Economic News Blog
Posted by: Steven Kline, Jr. 4. November 2016

Consumer Spending Weak but Durable Goods Spending Solid

(Negative) Real consumer spending in September 2016 was $11,557 billion real dollars (seasonally adjusted at an annual rate). This was all-time high in consumer spending. The month-over-month rate of growth in consumer spending was 2.4 percent. The current rate of growth has been below the historic average of 3.3 percent since July 2015. The annual rate of growth decelerated to 2.6 percent, which was the slowest rate of annual growth since September 2014. The growth rate has decelerated since July 2015. 

In September, durable goods spending grew 5.7 percent. That was the second time in three months that the rate of month-over-month growth was above average. The decline in the real 10-year treasury rate seems to be boosting durable goods spending. The annual rate of growth, now 5.0 percent, was the slowest since September 2010 but looked set to rebound in the upcoming months.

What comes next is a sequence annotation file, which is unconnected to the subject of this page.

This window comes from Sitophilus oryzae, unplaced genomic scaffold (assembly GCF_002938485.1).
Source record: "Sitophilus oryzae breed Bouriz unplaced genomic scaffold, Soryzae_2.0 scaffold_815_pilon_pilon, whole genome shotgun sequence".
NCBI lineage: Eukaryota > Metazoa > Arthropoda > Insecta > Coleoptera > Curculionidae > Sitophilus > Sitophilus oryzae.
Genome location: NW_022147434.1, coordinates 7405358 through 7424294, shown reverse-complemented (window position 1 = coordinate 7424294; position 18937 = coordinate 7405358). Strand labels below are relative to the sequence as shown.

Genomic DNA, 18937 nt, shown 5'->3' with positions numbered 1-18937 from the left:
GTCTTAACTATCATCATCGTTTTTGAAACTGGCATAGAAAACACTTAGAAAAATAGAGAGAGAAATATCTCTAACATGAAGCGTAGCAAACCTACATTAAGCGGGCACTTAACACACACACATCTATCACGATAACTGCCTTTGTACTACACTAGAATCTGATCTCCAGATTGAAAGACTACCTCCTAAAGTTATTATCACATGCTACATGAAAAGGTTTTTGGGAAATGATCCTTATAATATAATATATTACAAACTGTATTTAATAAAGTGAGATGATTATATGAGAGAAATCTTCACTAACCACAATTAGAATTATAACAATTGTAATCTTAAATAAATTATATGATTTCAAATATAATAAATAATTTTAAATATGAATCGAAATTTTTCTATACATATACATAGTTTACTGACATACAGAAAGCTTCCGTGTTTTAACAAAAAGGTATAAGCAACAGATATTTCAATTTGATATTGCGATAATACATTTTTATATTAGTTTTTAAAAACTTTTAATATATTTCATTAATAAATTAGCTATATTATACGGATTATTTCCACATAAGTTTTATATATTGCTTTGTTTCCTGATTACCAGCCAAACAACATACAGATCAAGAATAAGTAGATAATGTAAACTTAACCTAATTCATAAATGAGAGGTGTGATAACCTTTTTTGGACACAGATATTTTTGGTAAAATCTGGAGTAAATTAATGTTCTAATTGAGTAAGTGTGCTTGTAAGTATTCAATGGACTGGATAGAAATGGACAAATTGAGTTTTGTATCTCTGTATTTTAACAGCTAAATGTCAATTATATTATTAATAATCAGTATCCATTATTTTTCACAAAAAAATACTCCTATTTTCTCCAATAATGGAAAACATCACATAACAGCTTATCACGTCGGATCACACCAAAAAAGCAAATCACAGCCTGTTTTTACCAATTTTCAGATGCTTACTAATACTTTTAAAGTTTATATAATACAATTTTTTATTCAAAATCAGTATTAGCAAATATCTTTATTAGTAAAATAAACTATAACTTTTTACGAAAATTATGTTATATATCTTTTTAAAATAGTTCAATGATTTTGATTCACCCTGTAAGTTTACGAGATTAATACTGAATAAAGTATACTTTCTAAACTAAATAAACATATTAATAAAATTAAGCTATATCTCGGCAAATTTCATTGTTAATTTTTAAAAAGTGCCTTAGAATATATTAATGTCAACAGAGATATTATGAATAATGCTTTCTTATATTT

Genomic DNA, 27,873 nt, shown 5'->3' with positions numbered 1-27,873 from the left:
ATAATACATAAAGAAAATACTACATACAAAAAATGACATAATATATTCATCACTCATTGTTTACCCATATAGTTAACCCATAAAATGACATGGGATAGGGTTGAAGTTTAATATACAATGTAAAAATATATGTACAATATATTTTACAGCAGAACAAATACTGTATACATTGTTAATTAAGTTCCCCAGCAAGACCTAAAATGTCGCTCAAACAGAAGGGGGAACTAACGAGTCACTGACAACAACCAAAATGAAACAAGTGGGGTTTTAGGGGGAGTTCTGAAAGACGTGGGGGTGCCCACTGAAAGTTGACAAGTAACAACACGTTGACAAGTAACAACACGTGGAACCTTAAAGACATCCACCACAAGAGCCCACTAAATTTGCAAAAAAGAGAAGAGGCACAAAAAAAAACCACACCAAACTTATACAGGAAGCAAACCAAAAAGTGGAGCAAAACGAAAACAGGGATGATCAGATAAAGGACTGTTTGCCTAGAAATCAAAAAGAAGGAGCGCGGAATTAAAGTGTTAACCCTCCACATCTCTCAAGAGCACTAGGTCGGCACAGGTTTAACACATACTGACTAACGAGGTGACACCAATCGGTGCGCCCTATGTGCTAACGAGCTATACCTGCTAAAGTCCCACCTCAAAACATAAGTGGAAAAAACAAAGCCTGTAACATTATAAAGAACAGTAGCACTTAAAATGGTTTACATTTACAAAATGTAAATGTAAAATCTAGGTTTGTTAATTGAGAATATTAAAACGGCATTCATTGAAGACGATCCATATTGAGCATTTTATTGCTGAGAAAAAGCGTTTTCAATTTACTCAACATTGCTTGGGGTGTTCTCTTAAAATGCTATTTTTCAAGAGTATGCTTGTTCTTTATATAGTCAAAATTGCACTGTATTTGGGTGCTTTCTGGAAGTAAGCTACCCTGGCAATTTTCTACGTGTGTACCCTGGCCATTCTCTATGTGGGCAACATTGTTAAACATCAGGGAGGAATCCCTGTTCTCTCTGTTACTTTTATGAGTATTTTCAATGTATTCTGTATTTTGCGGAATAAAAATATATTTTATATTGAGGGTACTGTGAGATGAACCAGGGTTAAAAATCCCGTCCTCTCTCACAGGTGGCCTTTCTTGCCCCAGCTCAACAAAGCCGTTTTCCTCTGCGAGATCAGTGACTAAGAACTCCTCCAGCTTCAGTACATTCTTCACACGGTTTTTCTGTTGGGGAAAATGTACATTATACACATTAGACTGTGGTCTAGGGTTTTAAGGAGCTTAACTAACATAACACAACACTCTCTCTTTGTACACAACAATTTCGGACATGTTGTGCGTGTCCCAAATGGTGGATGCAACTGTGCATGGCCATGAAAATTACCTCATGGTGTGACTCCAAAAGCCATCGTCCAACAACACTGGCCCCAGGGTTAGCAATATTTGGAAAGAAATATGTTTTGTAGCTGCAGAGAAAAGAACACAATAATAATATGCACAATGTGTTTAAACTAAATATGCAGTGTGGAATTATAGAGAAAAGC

Below are key spending categories that lead the most important manufacturing new orders and production indices.

Accelerating Growth: appliances, electornics, food/beverage, pleasure boats

Decelerating Growth: air transportation services, total consumer, durable goods, medical care, motor vehicles/parts, other non-durable goods, clothing/footwear

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